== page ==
Living as a Breast Cancer Survivor

Completing breast cancer treatments may come with a combination of feelings and questions about what happens next. At Willamette Valley Cancer Institute (WVCI), we understand that you’ll still need additional medical and emotional support even once your treatment plans are finished. To help you find some peace of mind and give you some general direction, we’ve compiled a list of considerations for living as a survivor of breast cancer.

Follow-up Care After Completing Breast Cancer Treatment

While it’s certainly an achievement to complete breast cancer treatment, you should expect to continue follow-up care. Follow-up care can include additional appointments, tests, and screenings. Here is a general breakdown of what your follow-up care may look like.

  • Doctor visits will occur more frequently after you first complete breast cancer treatment. Over time, those appointments will be spaced out several months apart. Once you’ve been cancer-free for five years, you’ll likely only have annual check-ups.
  • Mammograms are a typical part of follow-up care. Likely, you’ll be asked to complete a mammogram 3-6 months after the completion of your treatment. If you’ve had a mastectomy (removal of the breast), you will not have to have a mammogram on that side, but will still need one on the other side.
  • Pelvic exams should be completed once per year since some breast cancer medications can increase your uterine cancer risk.
  • Bone density tests are scheduled if you’re taking any type of hormone treatment for breast cancer.

Future Care Plan for After Breast Cancer

Your breast cancer doctor may discuss a future care plan for how you will address any issues that may occur due to your breast cancer diagnosis. This may include identifying a plan if your cancer returns or if you experience prolonged side effects from your breast cancer treatment.

Maintain Medical Records

You’ve probably noticed by now that a cancer diagnosis and treatment come with quite a few medical records. It’s a good idea to organize those records so that you can share them with your primary care physician. You’ll want to include helpful information such as an overview of your diagnosis, pathology reports, and any treatments that you’ve completed. While medical records are stored digitally, it’s always helpful to have your own copies on hand. You won’t have to wait for your doctor to gather the information, and you’ll be ready for all of your future appointments.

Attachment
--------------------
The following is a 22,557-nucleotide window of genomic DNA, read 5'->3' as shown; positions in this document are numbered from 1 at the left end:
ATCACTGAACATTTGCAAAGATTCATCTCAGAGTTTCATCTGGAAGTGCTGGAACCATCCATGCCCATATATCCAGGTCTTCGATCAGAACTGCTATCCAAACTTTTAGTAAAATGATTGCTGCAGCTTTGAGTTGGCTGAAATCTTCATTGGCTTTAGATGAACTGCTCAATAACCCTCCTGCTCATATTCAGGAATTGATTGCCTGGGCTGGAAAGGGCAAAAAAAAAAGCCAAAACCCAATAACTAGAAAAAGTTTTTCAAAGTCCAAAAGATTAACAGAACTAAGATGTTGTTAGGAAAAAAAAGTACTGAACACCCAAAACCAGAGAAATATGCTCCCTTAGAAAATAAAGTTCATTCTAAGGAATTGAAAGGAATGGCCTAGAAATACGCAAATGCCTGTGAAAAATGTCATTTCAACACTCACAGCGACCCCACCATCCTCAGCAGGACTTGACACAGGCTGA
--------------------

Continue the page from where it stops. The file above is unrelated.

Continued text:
Risk Factors for Breast Cancer Recurrence

Once you’ve completed a breast cancer treatment program, it’s only natural that you may have some concerns about cancer returning. You likely have questions about what you can do to lower your risk of developing breast cancer again. Here are a few tips to keep in mind:

  • Maintain a healthy weight: research indicates that being obese or overweight puts you at higher risk for developing cancer.
  • Exercise regularly: An ongoing exercise routine has many health benefits and may lower your risk of breast cancer or dying from breast cancer. Speak with your doctor before starting a brand new exercise routine.
  • Eat a balanced diet: Studies show that the foods you eat can have a significant impact on your health. While it’s not clear that eating a certain type of food will reduce your risk of breast cancer, research does support eating a diet rich in nutrients could put you in a lower-risk category.
  • Drink alcohol in moderation: It is suggested that women should consume no more than one alcoholic beverage per day. Studies have suggested that drinking alcohol regularly can increase your risk of certain types of cancers, including breast cancer. This is a general guideline, and there is no supporting research about the impacts of alcohol on the return of breast cancer.

Watch for Second Cancers

Cancer that comes back after treatment is known as recurrence. However, cancer that develops in addition to the original cancer is called second cancer. Being diagnosed with breast cancer puts you at a higher risk of developing second cancers later on. A second type of breast cancer is the most common second cancer that breast cancer survivors face. Other types of second cancers include:

  • Esophagus cancer
  • Ovarian cancer
  • Uterine cancer
  • Colon cancer
  • Soft tissue cancer
  • Thyroid cancer
  • Melanoma

This is not a comprehensive list, and other types of cancers may also develop. Continuing your follow-up care will help your doctor identify any early warning signs of second cancers.

Support and Resources for Breast Cancer Survivors

Ongoing support and resources are beneficial tools for breast cancer survivors. Emotional support groups, patient advocacy programs, and financial resources are some of the resources we make sure that our patients have on hand. There are other resources available on the state and national levels that may be helpful to some cancer survivors. If you’d like to know more about the support and resources for breast cancer survivors, don’t hesitate to reach out to your breast cancer specialist for more information. WVCI is dedicated to being there for you every step of the way, from initial breast cancer diagnosis through recovery and into survivorship.

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